Art at the Heart of BU

Artists work with unexpected canvases throughout campus

Sculptures, paintings, and multimedia works appear on walls, in windows, and along running tracks all across Boston University’s campus. Many are site-specific pieces, designed by artists who draw inspiration from the location and the surrounding environment and communities. Each site offers unique and often irregular canvases.

At BU a spectrum of academics, research, and technologies informs and inspires compelling site-specific artwork from a broad range of artists, including students and alumni. CFA professor of art Hugh O’Donnell and his students look for ways to bring together seemingly disparate areas of study: coding and sculpture, painting and fitness, biochemistry and printmaking.

“When combined with technology, art can do more than provide entertainment; it can rebuild and reanimate society,” says O’Donnell.

Featured here are six artworks either created by CFA students, alums, and faculty, or commissioned for the University—and where to find them.


Angular shapes layered with soothing gradients evoke a colossal, colorful stained-glass window in this mural on the wall of CFA’s parking lot at 855 Commonwealth Ave. Designed by Alexander Golob (’16), the mural conjures BU scenes, from the Citgo sign to Marsh Chapel. Golob was recently commissioned to install artwork expressing Innovate@BU’s vision statement in the University’s BUild Lab Student Innovation Center.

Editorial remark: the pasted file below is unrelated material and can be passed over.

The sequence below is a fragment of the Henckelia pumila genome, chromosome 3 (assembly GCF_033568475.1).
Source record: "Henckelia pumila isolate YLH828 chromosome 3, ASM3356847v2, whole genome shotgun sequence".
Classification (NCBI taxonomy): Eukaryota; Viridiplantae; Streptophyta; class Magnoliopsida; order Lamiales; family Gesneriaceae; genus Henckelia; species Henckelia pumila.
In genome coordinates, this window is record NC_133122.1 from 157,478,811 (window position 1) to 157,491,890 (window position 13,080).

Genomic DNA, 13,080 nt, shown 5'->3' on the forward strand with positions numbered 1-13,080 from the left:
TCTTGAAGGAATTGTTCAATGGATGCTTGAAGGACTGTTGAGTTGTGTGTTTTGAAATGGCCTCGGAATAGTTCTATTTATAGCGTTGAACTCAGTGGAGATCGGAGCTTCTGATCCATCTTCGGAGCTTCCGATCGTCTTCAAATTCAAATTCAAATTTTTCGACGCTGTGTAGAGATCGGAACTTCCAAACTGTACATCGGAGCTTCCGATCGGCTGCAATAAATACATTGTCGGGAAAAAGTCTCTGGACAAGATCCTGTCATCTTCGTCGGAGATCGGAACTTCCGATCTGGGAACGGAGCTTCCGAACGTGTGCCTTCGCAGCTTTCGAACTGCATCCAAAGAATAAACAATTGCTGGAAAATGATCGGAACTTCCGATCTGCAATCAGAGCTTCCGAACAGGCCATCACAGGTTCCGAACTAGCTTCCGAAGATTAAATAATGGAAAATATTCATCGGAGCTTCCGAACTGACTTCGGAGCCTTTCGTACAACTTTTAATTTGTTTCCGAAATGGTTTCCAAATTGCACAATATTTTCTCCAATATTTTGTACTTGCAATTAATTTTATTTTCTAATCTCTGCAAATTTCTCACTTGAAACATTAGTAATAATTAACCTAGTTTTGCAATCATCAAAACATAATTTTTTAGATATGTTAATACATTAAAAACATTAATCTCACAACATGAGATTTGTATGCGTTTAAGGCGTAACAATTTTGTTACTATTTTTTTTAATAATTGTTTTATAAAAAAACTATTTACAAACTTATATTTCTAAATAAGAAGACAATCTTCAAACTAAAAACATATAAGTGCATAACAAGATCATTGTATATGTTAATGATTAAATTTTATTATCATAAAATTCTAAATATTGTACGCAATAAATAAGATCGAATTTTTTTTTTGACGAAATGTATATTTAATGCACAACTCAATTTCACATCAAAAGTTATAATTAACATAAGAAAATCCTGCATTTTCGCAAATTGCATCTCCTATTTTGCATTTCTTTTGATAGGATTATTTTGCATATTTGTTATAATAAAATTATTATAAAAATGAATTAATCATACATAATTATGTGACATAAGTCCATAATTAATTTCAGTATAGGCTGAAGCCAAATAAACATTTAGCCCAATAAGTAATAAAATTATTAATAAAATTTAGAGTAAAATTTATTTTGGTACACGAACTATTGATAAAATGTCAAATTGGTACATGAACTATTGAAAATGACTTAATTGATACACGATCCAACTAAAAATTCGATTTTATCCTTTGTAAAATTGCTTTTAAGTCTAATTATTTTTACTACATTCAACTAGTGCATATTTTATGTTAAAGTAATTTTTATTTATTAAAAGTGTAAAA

Angular shapes layered with soothing gradients evoke a colossal, colorful stained-glass window in this mural on the wall of CFA’s parking lot at 855 Commonwealth Ave. Designed by Alexander Golob (’16), the mural conjures BU scenes, from the Citgo sign to Marsh Chapel. Golob was recently commissioned to install artwork expressing [email protected]’s vision statement in the University’s BUild Lab Student Innovation Center.

Carson Fox debuted her jaw-dropping 230-square-foot installation Blue-Green Brainbow in the lobby of the Rajen Kilachand Center for Integrated Life Sciences & Engineering

In 2017, sculptor and printmaker Carson Fox debuted her jaw-dropping 230-square-foot installation Blue-Green Brainbow in the lobby of the Rajen Kilachand Center for Integrated Life Sciences & Engineering at 610 Commonwealth Ave. Fox’s body of work evokes forms found in nature: coral, ice, and, in this case, neurons. Fox researched the work taking place inside the building to create an installation that referenced a pioneering neuroimaging technique—called Brainbow. The piece, which subtly morphs throughout the day as the light shifts across its many surfaces, is composed of 13,500 individually cast resin dots and took six 14-hour days to install. It captures “the beauty and wonder found in the life sciences,” Fox says.

In 2010, Rebecca Wasilewski (’07) designed a series of opaque panels for the lobby of StuVi-2 student housing. With an open-ended directive that the work should have an element of translucency, Wasilewski created hanging panes that allow light to filter through them in a soft glow, giving the effect of an inky, larger-than-life monoprint.